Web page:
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Social-Emotional Learning (SEL)

What is it?

Social-Emotional Learning is a teaching style that emphasizes a student's feelings about what they are learning and doing rather than whether or not they actually understand, internalize and can act upon what they've been taught. This clever shift in how a child perceives their coursework undermines everything about the basic fundamentals of learning.

The student is taught to immerse themselves in their feelings and to share with the group, all the while discarding genuine academic advancement. Educators play along, affirming student introspection and acting as classroom therapists without the proper training or authorization to do so.

In reality, social-emotional learning ingrains children into socially-constructed realities and makes them less accepting of negative feedback. They become mentally weaker and more fragile over time and often display an inability to move on from being upset. Group hugs, crying sessions and/or safe spaces become the norm as a means of helping them deal with daily triggers.

Where did it come from?

Social-Emotional Learning was first introduced at Yale's School of Medicine Child Study Center in the 60's and was spear-headed by James Comer, resulting in the Comer School Development Program. The program focused on black elementary school students in New Haven, CT. Two decades later in 1987, Roger Weissberg, a psychology professor at Yale, and Timothy Shriver, a Yale graduate and educator himself, established the New Haven Social Development program to further promote the concept of SEL, but it wasn't until 1997 when the Collaborative to Advance Social, and Emotional Learning, or CASEL, published "Promoting Social and Emotional Learning: Guidelines for Educators" which outlined and defined how the principles of SEL should be taught in schools.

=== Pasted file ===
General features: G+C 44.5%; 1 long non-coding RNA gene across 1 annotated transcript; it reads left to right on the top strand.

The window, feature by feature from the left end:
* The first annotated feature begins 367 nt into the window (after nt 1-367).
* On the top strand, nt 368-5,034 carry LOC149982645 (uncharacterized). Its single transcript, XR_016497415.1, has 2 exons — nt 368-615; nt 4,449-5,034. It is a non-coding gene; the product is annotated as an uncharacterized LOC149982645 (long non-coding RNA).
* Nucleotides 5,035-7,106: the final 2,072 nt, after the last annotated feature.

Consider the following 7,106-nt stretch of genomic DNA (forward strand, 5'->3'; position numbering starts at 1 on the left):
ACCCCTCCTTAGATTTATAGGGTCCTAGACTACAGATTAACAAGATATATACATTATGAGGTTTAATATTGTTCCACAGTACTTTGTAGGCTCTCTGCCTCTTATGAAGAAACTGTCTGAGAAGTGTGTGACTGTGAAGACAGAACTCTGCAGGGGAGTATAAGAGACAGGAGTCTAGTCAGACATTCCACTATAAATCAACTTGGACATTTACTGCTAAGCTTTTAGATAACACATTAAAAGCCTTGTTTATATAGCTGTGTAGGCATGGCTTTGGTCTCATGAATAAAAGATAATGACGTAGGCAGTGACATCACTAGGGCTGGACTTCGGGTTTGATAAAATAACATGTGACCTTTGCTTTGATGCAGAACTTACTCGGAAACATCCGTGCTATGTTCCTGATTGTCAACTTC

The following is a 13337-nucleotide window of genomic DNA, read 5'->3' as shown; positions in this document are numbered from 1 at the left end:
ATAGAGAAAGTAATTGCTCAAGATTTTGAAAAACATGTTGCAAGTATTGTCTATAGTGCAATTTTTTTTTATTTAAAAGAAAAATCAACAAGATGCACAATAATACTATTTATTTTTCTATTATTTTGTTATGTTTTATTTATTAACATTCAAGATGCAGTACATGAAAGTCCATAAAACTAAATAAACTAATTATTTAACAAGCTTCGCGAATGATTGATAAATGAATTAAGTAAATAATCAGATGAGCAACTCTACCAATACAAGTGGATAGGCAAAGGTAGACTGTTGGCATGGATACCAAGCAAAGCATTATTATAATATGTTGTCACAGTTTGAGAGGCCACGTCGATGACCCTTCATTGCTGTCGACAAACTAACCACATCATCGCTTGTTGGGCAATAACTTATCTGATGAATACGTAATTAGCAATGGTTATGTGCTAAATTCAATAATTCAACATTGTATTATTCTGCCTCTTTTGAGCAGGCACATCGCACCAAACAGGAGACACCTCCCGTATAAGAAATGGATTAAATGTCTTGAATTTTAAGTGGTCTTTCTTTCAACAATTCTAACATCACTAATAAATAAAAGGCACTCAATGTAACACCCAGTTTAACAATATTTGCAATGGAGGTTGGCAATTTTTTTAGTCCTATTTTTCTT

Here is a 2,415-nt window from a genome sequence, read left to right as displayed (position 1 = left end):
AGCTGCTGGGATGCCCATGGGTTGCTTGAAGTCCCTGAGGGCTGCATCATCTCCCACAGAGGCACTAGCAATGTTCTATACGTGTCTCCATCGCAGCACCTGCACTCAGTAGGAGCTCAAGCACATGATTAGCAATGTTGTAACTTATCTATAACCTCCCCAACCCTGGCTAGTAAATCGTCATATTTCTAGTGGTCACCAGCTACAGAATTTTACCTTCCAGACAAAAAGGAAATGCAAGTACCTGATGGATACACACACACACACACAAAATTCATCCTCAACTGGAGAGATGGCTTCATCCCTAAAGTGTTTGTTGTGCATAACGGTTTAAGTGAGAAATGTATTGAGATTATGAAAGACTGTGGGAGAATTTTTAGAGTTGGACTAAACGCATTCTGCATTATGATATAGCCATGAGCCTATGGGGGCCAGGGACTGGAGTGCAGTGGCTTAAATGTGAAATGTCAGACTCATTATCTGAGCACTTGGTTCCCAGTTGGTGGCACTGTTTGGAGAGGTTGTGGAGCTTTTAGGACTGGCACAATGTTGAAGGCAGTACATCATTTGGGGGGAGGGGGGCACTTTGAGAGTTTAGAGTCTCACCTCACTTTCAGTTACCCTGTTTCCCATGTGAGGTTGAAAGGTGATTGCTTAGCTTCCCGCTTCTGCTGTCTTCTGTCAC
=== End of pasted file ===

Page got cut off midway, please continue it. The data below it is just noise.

In 2019, public schools saw the introduction of Transformative Social-Emotional Learning, or TSEL, which took the SEL framework one dangerous step further by "...facilitating critical examination of individual and contextual factors that contribute to inequities" among student populations.

How can you spot it?

Social Emotional Learning Deep Dive

What can be done about it? Get Involved.

1) Run for your local school board, city council or relevant committee.

2) Propose new policies or alter existing ones that eliminate childhood indoctrination (flag, sexual education & survey policies are perfect for this approach).

3) Report on the state of education in your local school. Capture videos of indoctrination in the classrooms, take photos or make copies of propaganda, including flags, posters, surveys and flyers and share with other parents/caregivers who may not be aware of what is happening in your school district.

4) Engage with like-minded communities across social arenas to share information/build awareness.


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